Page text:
Squirrel Seeks Chipmunk, by David Sedaris

I got to this book in a somewhat roundabout way… my Mary recommended it to me as a Read-a-thon possibility, but then my library didn’t have it and I had a whole host of other books to read anyway and I figured I’d get to this one eventually. Then I went up to Pittsburgh for a weekend to visit Scott’s family and one of the first things I hear from Sister-in-law the Elder is, “Do you like David Sedaris? Have you read his new book? No? I will lend it to you!” Amazing how these things work.

I busted it out on the plane ride back to Jacksonville, which was both awesome and terrible because dude, the pictures in this book are not all safe for work. I was moderately concerned that my seat neighbor would turn out to be some sort of PETA member who would throw red paint on me after seeing a picture of a dying lab rat or a lamb with its eyes plucked out.

Ugh, right? The stories in this book are, I think, meant to be like human mythologies as told by animals. Some of the stories are a little banal, like the title story which tells of a budding relationship between a squirrel and a chipmunk that goes poorly when jazz is mentioned. Some are tales of really stupid animals, like “The Mouse and the Snake,” in which a mouse thinks that a snake will make a very good companion for her, or “The Toad, the Turtle, and the Duck,” in which being incredibly mean to someone is fun until racism gets involved. And some, including “The Sick Rat and the Healthy Rat” and “The Crow and the Lamb” are kind of disgusting.

It’s a short collection, just about 150 pages of large-type stories and cool illustrations, and while I’m not over the moon about all of the stories I think that they work well taken together, and of course you don’t spend too much time on the ones that flop. And it’s probably perfect for that plane ride where you really don’t want to talk to your neighbors.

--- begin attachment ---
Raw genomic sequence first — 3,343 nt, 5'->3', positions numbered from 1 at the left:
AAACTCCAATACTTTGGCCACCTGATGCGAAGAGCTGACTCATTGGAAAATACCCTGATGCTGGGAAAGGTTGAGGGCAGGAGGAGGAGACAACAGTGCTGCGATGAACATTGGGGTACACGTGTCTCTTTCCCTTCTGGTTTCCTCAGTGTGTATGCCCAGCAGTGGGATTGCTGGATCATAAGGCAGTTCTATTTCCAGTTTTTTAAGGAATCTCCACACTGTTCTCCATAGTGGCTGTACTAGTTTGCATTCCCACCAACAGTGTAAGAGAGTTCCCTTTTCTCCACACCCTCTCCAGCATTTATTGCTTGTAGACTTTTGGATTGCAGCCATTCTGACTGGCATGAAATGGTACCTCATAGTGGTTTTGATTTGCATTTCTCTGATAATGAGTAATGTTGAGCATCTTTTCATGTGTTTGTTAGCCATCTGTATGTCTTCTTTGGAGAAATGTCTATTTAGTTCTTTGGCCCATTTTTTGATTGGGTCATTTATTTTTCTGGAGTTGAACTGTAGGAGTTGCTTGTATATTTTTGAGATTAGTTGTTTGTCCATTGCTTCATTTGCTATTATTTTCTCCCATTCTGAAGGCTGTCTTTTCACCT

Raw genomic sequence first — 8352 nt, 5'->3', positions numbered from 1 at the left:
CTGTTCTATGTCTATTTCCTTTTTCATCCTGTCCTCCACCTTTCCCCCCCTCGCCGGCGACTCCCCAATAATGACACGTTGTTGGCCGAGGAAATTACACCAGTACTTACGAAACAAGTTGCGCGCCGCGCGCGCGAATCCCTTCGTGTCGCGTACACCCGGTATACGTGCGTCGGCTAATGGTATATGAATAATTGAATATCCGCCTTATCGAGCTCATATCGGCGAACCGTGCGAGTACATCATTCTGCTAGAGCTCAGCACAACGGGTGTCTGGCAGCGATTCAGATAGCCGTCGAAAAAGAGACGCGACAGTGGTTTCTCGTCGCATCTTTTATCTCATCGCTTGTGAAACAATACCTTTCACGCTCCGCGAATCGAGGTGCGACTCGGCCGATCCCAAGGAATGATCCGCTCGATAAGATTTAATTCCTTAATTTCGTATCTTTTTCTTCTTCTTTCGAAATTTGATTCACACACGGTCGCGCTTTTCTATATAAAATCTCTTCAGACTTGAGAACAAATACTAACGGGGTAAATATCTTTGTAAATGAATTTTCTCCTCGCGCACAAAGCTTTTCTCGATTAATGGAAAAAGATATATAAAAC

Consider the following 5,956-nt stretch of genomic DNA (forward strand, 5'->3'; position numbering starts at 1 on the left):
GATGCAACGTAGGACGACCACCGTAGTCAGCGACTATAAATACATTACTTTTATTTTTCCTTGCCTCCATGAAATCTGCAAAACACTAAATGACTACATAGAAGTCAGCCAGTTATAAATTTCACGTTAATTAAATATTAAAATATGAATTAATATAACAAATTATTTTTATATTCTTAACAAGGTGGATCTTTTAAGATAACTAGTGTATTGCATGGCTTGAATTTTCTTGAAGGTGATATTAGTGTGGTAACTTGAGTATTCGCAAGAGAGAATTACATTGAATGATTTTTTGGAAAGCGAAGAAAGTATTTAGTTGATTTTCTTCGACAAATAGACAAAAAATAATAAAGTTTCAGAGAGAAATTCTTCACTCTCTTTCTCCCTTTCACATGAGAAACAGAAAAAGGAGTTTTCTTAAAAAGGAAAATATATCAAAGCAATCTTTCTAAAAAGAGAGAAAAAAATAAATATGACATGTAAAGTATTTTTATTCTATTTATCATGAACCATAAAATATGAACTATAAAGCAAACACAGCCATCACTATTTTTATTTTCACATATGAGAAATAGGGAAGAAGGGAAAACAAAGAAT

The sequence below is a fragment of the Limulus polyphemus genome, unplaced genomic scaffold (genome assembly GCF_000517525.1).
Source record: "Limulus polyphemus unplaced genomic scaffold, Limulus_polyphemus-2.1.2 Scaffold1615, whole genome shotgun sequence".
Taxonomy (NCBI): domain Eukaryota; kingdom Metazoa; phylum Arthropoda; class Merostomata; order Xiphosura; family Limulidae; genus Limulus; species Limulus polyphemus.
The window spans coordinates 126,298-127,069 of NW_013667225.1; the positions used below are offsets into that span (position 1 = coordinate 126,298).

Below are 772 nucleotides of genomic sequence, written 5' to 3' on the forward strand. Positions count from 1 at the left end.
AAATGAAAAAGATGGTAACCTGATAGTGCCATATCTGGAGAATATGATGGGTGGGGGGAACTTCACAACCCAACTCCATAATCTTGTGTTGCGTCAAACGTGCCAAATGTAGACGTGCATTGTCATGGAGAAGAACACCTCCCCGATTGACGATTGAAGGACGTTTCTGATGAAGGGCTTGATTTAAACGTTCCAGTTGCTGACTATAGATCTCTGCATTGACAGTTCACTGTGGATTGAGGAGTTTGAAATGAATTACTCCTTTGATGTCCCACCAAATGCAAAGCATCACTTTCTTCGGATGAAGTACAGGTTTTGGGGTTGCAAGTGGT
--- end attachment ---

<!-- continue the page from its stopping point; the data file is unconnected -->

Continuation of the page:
Recommendation: Good for the not-squeamish and those who have some schadenfreude. Also good for those who like Sedaris.

Rating: 8/10

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Dress Your Family in Corduroy and Denim, by David Sedaris (30 April — 7 May)

I had this collection of Sedaris essays as my car audiobook for those long drives to and from my music ensembles, and I thought it worked pretty well. Stopping in the middle of a story left me confused, but when I could listen to a whole story at once I was highly entertained.

Most of the stories in this collection are ruminations on Sedaris’s life, both now and as a kid growing up in North Carolina. I felt a little awkward hearing Sedaris talk about playing strip poker and being beaten up by bullies and his brother training the dog to eat poo, but I thoroughly enjoyed his more humorous stories. In particular, I listened to his essay on Christmas in the Netherlands by myself and then immediately replayed it for Scott to hear. It was good.

That story and another were taped as Sedaris read them in front of an audience, but most of them were just Sedaris talking into a microphone, and you could really hear the difference. The man has a stage presence, but he seems to forget to use it without an audience! I wonder if the stories read differently without Sedaris talking.

Rating: 7/10
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